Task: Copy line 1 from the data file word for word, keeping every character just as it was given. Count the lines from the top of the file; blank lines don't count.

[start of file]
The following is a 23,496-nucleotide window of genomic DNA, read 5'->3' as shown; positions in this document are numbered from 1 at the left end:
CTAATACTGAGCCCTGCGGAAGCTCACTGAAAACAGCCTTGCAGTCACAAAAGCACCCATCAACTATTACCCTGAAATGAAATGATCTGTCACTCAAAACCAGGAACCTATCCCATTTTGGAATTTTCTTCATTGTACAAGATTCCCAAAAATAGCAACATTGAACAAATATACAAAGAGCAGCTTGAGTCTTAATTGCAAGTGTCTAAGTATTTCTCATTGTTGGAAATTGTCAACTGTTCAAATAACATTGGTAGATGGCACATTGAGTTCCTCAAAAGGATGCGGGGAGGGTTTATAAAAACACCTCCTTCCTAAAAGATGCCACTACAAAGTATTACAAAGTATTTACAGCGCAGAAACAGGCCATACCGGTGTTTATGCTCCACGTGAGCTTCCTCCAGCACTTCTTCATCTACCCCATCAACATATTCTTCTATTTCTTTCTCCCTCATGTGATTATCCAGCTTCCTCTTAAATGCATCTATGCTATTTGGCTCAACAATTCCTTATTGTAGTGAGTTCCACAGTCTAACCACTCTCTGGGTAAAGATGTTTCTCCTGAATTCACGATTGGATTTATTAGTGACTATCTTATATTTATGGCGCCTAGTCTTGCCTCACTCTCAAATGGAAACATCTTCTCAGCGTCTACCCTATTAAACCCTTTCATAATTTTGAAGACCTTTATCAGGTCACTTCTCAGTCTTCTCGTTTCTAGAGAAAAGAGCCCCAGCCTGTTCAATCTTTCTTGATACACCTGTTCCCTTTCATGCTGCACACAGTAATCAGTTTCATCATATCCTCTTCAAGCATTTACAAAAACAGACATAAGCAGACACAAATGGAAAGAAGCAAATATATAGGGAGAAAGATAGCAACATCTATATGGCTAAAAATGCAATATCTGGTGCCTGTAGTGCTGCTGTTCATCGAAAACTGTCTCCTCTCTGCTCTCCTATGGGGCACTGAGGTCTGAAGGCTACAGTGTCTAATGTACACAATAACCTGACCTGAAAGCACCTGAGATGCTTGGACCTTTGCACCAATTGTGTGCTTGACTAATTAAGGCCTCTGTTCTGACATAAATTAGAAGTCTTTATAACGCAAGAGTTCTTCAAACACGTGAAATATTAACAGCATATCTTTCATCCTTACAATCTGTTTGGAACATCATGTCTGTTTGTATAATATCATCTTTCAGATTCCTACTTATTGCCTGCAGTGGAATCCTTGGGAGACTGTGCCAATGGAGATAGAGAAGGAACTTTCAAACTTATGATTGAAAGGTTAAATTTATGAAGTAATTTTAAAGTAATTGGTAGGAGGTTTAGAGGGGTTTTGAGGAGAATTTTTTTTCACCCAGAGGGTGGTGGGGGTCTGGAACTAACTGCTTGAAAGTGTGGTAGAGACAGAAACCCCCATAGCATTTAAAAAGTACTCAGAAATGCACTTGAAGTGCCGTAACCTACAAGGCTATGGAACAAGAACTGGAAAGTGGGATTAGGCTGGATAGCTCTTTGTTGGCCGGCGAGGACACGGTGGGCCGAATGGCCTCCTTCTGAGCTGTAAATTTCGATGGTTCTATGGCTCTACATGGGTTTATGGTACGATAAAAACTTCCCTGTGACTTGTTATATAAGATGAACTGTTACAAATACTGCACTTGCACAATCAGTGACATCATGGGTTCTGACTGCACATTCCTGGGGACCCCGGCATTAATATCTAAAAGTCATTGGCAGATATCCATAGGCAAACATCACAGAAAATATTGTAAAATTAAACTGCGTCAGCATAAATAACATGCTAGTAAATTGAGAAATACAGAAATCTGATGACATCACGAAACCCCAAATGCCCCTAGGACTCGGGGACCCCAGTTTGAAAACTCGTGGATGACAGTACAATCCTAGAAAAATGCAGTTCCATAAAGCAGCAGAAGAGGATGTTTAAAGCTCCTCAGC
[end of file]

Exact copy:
The following is a 23,496-nucleotide window of genomic DNA, read 5'->3' as shown; positions in this document are numbered from 1 at the left end: